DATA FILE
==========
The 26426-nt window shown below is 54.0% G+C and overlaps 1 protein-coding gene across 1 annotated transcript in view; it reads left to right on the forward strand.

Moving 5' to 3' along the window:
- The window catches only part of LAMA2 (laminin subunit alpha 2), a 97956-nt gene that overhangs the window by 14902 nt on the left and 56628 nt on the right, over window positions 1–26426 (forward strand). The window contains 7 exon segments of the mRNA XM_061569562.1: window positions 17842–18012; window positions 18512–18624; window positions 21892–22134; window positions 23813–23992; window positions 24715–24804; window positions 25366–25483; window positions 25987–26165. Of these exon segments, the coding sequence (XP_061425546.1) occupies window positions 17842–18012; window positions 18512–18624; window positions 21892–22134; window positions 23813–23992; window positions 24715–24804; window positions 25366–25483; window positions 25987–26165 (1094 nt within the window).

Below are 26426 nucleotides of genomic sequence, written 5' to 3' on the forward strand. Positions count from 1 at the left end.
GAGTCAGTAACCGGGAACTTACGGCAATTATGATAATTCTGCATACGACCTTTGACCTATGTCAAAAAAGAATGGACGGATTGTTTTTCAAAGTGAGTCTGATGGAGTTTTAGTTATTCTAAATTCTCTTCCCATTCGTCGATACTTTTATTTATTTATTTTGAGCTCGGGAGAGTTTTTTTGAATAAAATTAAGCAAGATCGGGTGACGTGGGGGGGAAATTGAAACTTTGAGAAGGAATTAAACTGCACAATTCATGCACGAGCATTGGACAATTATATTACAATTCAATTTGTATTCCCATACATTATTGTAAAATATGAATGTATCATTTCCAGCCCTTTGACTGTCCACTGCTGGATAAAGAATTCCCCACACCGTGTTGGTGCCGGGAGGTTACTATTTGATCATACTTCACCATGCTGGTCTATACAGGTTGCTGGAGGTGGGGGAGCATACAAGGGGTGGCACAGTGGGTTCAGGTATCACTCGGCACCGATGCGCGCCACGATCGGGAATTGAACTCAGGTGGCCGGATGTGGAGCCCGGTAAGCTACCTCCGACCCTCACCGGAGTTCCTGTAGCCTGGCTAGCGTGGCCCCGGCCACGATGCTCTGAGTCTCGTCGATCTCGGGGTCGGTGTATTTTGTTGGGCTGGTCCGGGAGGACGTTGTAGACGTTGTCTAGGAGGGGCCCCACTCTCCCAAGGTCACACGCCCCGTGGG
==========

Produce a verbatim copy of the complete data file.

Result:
The 26426-nt window shown below is 54.0% G+C and overlaps 1 protein-coding gene across 1 annotated transcript in view; it reads left to right on the forward strand.

Moving 5' to 3' along the window:
- The window catches only part of LAMA2 (laminin subunit alpha 2), a 97956-nt gene that overhangs the window by 14902 nt on the left and 56628 nt on the right, over window positions 1–26426 (forward strand). The window contains 7 exon segments of the mRNA XM_061569562.1: window positions 17842–18012; window positions 18512–18624; window positions 21892–22134; window positions 23813–23992; window positions 24715–24804; window positions 25366–25483; window positions 25987–26165. Of these exon segments, the coding sequence (XP_061425546.1) occupies window positions 17842–18012; window positions 18512–18624; window positions 21892–22134; window positions 23813–23992; window positions 24715–24804; window positions 25366–25483; window positions 25987–26165 (1094 nt within the window).

Below are 26426 nucleotides of genomic sequence, written 5' to 3' on the forward strand. Positions count from 1 at the left end.
GAGTCAGTAACCGGGAACTTACGGCAATTATGATAATTCTGCATACGACCTTTGACCTATGTCAAAAAAGAATGGACGGATTGTTTTTCAAAGTGAGTCTGATGGAGTTTTAGTTATTCTAAATTCTCTTCCCATTCGTCGATACTTTTATTTATTTATTTTGAGCTCGGGAGAGTTTTTTTGAATAAAATTAAGCAAGATCGGGTGACGTGGGGGGGAAATTGAAACTTTGAGAAGGAATTAAACTGCACAATTCATGCACGAGCATTGGACAATTATATTACAATTCAATTTGTATTCCCATACATTATTGTAAAATATGAATGTATCATTTCCAGCCCTTTGACTGTCCACTGCTGGATAAAGAATTCCCCACACCGTGTTGGTGCCGGGAGGTTACTATTTGATCATACTTCACCATGCTGGTCTATACAGGTTGCTGGAGGTGGGGGAGCATACAAGGGGTGGCACAGTGGGTTCAGGTATCACTCGGCACCGATGCGCGCCACGATCGGGAATTGAACTCAGGTGGCCGGATGTGGAGCCCGGTAAGCTACCTCCGACCCTCACCGGAGTTCCTGTAGCCTGGCTAGCGTGGCCCCGGCCACGATGCTCTGAGTCTCGTCGATCTCGGGGTCGGTGTATTTTGTTGGGCTGGTCCGGGAGGACGTTGTAGACGTTGTCTAGGAGGGGCCCCACTCTCCCAAGGTCACACGCCCCGTGGG